Swidden cultivators in the Southeast Asian highlands may work far from lowland centers, but certain crops attract powerful interests. During the First Indochina War (1946-54), French and Vietnamese political actors climbed the hills in pursuit of the Black River region’s opium production and trade. Even after combat formally ended, opium contests continued into an independent Vietnam, intersecting with larger struggles over ethnic difference, state resource claims, and market organization. Using upland cultivators to examine postcolonial statemaking, this article tells a new story about opium’s tangled relationship with socialist rule in Vietnam. In so doing, it opens a new chapter in studies of narcotics production and Cold War machinations in the Golden Triangle Region of Laos, Burma (Myanmar), and Thailand.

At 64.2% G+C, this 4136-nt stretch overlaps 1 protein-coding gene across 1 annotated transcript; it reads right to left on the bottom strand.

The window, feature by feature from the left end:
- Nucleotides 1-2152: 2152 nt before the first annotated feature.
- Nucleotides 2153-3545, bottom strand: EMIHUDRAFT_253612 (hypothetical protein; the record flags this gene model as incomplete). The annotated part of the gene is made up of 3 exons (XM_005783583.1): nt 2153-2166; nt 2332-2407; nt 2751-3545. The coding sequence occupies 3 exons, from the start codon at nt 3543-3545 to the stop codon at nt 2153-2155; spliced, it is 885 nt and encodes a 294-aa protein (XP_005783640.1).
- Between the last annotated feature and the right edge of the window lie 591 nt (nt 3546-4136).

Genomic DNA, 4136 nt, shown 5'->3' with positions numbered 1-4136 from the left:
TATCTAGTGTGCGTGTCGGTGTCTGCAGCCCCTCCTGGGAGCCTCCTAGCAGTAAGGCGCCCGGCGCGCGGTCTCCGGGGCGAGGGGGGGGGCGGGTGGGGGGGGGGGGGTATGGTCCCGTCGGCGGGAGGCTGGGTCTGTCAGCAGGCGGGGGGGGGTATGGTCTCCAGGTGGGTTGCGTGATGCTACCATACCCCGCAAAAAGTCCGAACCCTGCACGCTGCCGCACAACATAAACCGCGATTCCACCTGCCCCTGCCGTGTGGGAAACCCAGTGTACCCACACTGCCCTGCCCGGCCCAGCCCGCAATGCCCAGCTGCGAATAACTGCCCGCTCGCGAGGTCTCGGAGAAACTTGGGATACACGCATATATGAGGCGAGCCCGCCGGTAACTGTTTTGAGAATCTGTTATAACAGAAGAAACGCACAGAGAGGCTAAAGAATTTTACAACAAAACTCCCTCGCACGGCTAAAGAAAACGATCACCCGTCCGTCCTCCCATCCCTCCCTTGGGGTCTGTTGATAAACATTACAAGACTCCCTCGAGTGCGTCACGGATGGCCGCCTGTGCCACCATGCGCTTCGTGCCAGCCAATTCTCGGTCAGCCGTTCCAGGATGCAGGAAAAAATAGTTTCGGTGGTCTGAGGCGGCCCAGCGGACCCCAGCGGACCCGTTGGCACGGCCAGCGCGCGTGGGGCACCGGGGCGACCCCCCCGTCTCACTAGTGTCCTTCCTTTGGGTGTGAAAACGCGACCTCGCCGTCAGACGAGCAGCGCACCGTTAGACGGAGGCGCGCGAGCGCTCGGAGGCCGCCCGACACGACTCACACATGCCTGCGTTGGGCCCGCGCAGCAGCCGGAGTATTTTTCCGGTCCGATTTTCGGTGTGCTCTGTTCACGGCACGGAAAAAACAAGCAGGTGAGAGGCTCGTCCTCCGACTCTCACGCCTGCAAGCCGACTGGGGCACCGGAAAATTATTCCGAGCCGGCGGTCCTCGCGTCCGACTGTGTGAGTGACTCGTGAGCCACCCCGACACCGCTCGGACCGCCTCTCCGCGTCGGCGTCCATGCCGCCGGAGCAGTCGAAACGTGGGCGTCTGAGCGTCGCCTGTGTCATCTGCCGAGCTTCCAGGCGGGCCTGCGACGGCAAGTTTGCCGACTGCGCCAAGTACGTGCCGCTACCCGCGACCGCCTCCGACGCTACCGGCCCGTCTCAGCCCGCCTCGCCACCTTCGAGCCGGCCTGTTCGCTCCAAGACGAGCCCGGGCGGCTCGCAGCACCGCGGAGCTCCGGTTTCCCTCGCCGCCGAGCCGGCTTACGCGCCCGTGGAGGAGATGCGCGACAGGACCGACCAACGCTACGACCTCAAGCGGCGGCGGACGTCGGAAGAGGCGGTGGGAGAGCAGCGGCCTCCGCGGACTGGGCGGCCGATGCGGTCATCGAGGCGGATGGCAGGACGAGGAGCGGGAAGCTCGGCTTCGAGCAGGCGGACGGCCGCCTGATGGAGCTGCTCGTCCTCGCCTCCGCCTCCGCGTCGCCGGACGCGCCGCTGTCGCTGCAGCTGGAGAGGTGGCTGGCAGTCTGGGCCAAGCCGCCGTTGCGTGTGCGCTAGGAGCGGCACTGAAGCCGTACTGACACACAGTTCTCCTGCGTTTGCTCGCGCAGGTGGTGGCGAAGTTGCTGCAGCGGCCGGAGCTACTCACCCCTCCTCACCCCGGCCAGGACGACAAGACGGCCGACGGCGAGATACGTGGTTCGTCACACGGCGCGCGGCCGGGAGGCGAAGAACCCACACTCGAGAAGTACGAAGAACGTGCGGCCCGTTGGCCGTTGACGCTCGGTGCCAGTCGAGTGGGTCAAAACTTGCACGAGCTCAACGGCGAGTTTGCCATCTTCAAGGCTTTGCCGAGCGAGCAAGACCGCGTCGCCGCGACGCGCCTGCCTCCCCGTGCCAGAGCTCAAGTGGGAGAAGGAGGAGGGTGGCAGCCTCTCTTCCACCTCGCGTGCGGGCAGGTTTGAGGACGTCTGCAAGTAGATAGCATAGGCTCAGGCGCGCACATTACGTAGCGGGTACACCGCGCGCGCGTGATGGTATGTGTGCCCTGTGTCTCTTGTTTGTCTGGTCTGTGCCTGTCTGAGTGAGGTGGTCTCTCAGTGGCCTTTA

Drawing on French and Vietnamese archival records, “Cultivating Subjects” traces the operation of successive opium regimes through war and into restive peace. Based on new evidence of opium tax and purchase operations conducted by the Democratic Republic of Vietnam (DRV), it argues that regulating the commodity sensitized cultivators to their long, fraught relations with state power. Far from passive, cultivating subjects engaged revolutionary ideals, negotiated resource rights, and mounted a social movement that peaked in 1957. A discussion of opium’s role in nation-state rule contributes to debates about “Zomia” and considers historical comparisons with decolonization processes in China and Southeast Asia.

“Cultivating Subjects” was lead article in Modern Asian Studies vol. 51, no. 4 (July 2017): 879-918.